Ground state entanglement in quantum spin chains

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    A microscopic calculation of ground state entanglement for the XY and Heisenberg models shows the emergence of universal scaling behavior at quantum phase transitions. Entanglement is thus controlled by conformal symmetry. Away from the critical point, entanglement gets saturated by a mass scale. Results borrowed from conformal field theory imply irreversibility of entanglement loss along renormalization group trajectories. Entanglement does not saturate in higher dimensions which appears to limit the success of the density matrix renormalization group technique. A possible connection between majorization and renormalization group irreversibility emerges from our numerical analysis.Comment: 26 pages, 16 figures, added references, minor changes. Final versio

    Time-optimal Hamiltonian simulation and gate synthesis using homogeneous local unitaries

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    Motivated by experimental limitations commonly met in the design of solid state quantum computers, we study the problems of non-local Hamiltonian simulation and non-local gate synthesis when only homogeneous local unitaries are performed in order to tailor the available interaction. Homogeneous (i.e. identical for all subsystems) local manipulation implies a more refined classification of interaction Hamiltonians than the inhomogeneous case, as well as the loss of universality in Hamiltonian simulation. For the case of symmetric two-qubit interactions, we provide time-optimal protocols for both Hamiltonian simulation and gate synthesis.Comment: 7 page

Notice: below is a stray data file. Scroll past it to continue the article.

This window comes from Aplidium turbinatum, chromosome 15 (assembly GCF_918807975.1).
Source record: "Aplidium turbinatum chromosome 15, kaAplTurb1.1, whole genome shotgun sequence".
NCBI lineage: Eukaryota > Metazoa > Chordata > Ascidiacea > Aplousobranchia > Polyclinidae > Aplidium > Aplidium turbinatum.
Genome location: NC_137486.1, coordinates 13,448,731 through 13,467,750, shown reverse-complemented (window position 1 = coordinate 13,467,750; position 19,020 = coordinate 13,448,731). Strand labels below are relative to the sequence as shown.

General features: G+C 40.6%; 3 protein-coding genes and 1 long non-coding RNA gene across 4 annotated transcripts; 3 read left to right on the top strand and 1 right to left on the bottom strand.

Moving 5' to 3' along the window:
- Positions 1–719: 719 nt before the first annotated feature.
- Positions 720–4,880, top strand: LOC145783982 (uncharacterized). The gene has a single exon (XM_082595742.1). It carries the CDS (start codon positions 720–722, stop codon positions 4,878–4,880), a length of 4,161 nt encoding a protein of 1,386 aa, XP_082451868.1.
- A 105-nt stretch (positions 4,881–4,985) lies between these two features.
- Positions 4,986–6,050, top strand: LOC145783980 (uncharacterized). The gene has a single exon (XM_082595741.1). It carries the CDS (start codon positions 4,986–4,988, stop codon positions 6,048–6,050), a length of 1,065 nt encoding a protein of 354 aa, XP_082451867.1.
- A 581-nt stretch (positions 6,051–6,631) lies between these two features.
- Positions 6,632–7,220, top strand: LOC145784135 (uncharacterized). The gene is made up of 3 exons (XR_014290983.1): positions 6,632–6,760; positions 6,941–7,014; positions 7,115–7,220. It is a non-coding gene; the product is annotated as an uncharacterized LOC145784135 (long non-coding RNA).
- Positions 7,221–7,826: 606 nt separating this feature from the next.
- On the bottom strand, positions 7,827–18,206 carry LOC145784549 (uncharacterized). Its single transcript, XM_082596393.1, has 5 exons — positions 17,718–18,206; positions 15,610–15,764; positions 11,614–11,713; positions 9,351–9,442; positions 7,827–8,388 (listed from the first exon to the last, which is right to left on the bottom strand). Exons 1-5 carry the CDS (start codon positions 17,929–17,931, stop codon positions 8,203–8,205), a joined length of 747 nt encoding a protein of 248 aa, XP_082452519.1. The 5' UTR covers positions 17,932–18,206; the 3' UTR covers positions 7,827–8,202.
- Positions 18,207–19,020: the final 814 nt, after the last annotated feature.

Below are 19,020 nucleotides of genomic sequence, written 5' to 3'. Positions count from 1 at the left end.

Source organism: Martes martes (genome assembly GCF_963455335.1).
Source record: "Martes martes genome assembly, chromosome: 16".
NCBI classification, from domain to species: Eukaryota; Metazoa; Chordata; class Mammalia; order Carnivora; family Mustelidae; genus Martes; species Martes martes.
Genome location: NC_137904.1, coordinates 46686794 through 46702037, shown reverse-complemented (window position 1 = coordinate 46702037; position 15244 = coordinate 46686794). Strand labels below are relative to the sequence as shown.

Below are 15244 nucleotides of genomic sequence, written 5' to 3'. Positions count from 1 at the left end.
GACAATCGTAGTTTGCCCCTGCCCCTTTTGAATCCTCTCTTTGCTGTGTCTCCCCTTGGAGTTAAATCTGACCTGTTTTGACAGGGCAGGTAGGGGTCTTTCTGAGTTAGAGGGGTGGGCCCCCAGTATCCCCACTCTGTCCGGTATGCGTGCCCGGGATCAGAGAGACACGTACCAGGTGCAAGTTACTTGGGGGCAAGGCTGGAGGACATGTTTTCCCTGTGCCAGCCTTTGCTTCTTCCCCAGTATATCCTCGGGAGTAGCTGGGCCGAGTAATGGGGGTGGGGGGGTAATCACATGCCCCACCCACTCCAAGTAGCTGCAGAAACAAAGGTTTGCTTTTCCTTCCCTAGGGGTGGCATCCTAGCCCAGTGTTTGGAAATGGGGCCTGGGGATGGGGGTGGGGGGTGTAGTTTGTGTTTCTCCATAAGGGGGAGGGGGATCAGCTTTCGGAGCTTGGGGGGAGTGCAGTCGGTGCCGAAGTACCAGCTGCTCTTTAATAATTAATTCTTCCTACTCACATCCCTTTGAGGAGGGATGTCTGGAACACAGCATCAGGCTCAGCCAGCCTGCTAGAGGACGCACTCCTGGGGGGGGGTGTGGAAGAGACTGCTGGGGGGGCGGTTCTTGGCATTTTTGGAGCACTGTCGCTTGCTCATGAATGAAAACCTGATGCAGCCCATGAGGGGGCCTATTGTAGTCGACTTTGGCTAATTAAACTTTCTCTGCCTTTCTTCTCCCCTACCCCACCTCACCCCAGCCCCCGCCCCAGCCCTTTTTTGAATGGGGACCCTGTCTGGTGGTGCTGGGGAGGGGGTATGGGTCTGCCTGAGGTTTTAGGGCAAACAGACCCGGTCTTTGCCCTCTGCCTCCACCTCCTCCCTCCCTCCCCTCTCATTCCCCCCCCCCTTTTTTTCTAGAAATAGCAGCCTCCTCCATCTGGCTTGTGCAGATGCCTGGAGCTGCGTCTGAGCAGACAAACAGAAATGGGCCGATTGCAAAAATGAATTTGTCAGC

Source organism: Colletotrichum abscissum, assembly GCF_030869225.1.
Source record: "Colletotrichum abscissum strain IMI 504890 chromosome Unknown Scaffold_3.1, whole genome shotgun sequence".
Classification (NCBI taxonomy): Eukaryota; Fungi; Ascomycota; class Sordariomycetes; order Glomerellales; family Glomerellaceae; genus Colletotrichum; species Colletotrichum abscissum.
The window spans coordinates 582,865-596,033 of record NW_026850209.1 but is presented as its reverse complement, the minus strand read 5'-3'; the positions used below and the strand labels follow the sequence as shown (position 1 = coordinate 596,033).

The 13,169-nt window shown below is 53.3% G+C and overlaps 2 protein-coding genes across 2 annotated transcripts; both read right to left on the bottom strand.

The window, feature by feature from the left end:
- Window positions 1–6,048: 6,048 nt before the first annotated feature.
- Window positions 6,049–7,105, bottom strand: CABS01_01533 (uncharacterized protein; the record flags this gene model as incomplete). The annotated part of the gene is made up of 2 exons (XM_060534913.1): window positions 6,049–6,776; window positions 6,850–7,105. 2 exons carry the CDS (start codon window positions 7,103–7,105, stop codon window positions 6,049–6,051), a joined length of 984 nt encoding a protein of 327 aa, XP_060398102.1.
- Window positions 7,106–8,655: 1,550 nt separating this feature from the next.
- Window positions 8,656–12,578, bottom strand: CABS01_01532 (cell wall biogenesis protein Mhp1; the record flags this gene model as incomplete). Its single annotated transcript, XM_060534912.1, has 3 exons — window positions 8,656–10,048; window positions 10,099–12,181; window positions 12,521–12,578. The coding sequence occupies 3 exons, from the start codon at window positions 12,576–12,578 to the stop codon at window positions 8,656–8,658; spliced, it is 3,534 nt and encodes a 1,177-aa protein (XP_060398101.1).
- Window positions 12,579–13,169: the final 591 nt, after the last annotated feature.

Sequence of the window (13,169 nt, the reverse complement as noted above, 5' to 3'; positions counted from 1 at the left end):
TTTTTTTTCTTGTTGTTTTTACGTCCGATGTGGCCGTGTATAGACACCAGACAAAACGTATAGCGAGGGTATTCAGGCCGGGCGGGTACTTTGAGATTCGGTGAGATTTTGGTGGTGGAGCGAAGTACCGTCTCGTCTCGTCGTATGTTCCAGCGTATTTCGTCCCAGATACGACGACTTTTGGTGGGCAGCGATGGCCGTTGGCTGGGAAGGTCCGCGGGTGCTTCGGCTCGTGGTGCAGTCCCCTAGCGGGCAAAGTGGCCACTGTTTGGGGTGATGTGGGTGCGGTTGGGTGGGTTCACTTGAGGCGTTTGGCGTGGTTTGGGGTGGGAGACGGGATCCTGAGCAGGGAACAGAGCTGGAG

Area law and vacuum reordering in harmonic networks

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    We review a number of ideas related to area law scaling of the geometric entropy from the point of view of condensed matter, quantum field theory and quantum information. An explicit computation in arbitrary dimensions of the geometric entropy of the ground state of a discretized scalar free field theory shows the expected area law result. In this case, area law scaling is a manifestation of a deeper reordering of the vacuum produced by majorization relations. Furthermore, the explicit control on all the eigenvalues of the reduced density matrix allows for a verification of entropy loss along the renormalization group trajectory driven by the mass term. A further result of our computation shows that single-copy entanglement also obeys area law scaling, majorization relations and decreases along renormalization group flows.Comment: 15 pages, 6 figures; typos correcte

    Simulation of many-qubit quantum computation with matrix product states

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    Matrix product states provide a natural entanglement basis to represent a quantum register and operate quantum gates on it. This scheme can be materialized to simulate a quantum adiabatic algorithm solving hard instances of a NP-Complete problem. Errors inherent to truncations of the exact action of interacting gates are controlled by the size of the matrices in the representation. The property of finding the right solution for an instance and the expected value of the energy are found to be remarkably robust against these errors. As a symbolic example, we simulate the algorithm solving a 100-qubit hard instance, that is, finding the correct product state out of ~ 10^30 possibilities. Accumulated statistics for up to 60 qubits point at a slow growth of the average minimum time to solve hard instances with highly-truncated simulations of adiabatic quantum evolution.Comment: 5 pages, 4 figures, final versio